In Matthew 18, we learn something of the size of our debt of sin against God our Father. Jesus tells a parable designed to teach us about forgiveness. In the parable, a king (who stands for God) is settling accounts with his servants, and one is brought to him who owed him ten thousand talents, which was an incalculable, unpayable amount. In our day the amount would be about six billion dollars, a debt that even the richest man could not pay! In the parable the servant is forgiven his debt---all six billion dollars of it, and he and his family are saved from the slavery that was the punishment for debtors in the ancient world.

But then a man comes to this forgiven servant, who owes him a hundred denarii, which translates to 12,000 dollars in today’s economy. But instead of forgiving this man his debt, this wicked servant had his debtor thrown into prison.

What should we learn from this parable? The main point of this parable is to teach Peter, and us, about our need to forgive others. The idea seems to be that if we have been forgiven so much by our heavenly Father, how can we do anything but forgive those who sin against us! Our forgiveness of others should go beyond Peter’s seven times (Mat. 18:21) to a forgiveness that doesn’t keep count, for nothing can compare to the great debt we have been forgiven by the Father through the atoning death of his Son. If God has so forgiven us, how can we not graciously forgive our debtors? Forgiveness of others is really about this question: How much have you been forgiven in Christ?


Deepest Need of Ev’ry Person

To the tune: REGENT SQUARE “Angels from the Realms of Glory” ( Based on Lord’s Day 51 of the Heidelberg Catechism (related Westminster Shorter Catechism Q&A 105). Words: William Weber, 2010.

v. 1
Deepest need of ev’ry person,
born in Adam’s sinful race.
Guilt of many sins committed,
how we need God’s pard’ning grace!
Speak, O Christ, a word of pardon,
“Son, your sins are all forgiv’n!”

v. 2
What could be a greater problem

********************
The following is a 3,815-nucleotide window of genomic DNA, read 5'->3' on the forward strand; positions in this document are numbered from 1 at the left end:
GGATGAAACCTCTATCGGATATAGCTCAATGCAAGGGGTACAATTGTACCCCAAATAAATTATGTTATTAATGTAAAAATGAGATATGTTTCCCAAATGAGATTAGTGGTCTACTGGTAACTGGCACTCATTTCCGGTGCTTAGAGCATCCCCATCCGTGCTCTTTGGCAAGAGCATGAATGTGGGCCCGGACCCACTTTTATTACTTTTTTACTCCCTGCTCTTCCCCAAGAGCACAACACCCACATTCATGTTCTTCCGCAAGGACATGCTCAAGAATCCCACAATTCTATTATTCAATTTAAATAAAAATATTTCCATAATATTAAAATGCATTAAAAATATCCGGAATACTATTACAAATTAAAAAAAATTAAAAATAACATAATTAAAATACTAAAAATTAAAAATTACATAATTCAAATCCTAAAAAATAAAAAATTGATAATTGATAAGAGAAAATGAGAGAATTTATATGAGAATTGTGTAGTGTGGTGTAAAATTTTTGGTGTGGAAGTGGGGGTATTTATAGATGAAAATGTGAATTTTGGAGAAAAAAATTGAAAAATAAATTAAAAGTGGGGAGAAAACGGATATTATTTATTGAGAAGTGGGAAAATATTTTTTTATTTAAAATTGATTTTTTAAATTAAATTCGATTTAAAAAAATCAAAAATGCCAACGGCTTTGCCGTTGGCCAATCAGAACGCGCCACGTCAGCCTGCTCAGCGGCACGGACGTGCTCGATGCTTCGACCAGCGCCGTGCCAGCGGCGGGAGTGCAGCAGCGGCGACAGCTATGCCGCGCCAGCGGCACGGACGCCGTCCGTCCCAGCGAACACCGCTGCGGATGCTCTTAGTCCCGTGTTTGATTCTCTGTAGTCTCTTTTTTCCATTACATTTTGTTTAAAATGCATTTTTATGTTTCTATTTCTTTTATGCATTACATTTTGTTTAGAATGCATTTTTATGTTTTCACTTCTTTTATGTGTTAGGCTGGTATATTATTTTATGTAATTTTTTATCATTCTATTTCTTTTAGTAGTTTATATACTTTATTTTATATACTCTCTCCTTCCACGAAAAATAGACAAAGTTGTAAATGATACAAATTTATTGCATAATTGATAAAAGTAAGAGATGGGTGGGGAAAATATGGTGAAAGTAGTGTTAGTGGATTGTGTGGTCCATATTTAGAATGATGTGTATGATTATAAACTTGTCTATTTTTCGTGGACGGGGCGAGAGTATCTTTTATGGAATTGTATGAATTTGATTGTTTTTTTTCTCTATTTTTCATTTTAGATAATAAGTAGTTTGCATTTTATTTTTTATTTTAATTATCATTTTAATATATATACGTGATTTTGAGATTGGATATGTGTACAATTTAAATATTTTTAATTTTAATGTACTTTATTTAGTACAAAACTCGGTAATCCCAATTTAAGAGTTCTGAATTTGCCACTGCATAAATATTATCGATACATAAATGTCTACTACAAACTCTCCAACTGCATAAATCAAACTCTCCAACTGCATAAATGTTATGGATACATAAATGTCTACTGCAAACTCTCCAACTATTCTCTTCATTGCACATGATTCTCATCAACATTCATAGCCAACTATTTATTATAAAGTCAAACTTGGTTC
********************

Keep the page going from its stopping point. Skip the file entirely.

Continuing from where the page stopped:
than the judgment of the Lord?
Sin a great offense against Him,
men have not their God adored.
Speak, O Christ, a word of pardon,
“Son, your sins are all forgiv’n!”

v. 3
Not just sins we have committed,
evil also clings to us.
Adam’s independent nature
won’t let go, adheres to us.
Speak, O Christ, a word of pardon,
“Son, your sins are all forgiv’n!”

v. 4
We deserve not grace but justice
from the hand of God the King.
Do not hold our sins against us,
nor the sin that to us clings.
Lord have mercy, Christ have mercy,
through the blood that You have shed.

v. 5
O how desp’rate our condition
is before the Holy One.
In our sin we stand before Him,
in His glory we’re undone.
Lord have mercy, Christ have mercy,
through the blood that You have shed.

v. 6
Father, we can never grasp it,
love that sent Your Son to us.
Taking on our mortal nature,
so that He might die for us.
Praise to You for love astounding
in Your Son’s atoning death.

v. 7
You forgive us in your mercy,
through the blood of Your dear Son.
Father, we forgive our neighbor,
for the wrongs against us done.
Thanks to You for Your great mercy,
help us show it to the world.

Thursday, April 21, 2011

Singing through the Heidelberg Catechism: Lord's Day 50

Lord's Day 50

Q & A 125

Q. What does the fourth request mean?

A. "Give us today our daily bread" means,
Do take care of all our physical needs
so that we come to know
that you are the only source of everything good,
and that neither our work and worry
nor your gifts
can do us any good without your blessing.

And so help us to give up our trust in creatures
and to put trust in you alone.


The early church tended to view “daily bread” as a reference to Jesus Christ, rather than physical bread. I must admit I am sympathetic to this interpretation, and I think the catechism is too. Certainly, “bread” at the surface level is a reference to physical bread, and a synecdoche standing for all of our “physical needs,” as the catechism says. Jesus is teaching us to trust our heavenly Father to meet all our physical needs, which include much more than bread.

We also see Jesus’ concern for the physical well being of his creatures in the Gospels. For example, after Jesus raises Jairus’ daughter from the dead, he “told them to give her something to eat” (Mark 5:43). The Lord showed a similar concern for his disciples who had worked all night fishing, preparing them a meal of bread and fish (John 21:1-14).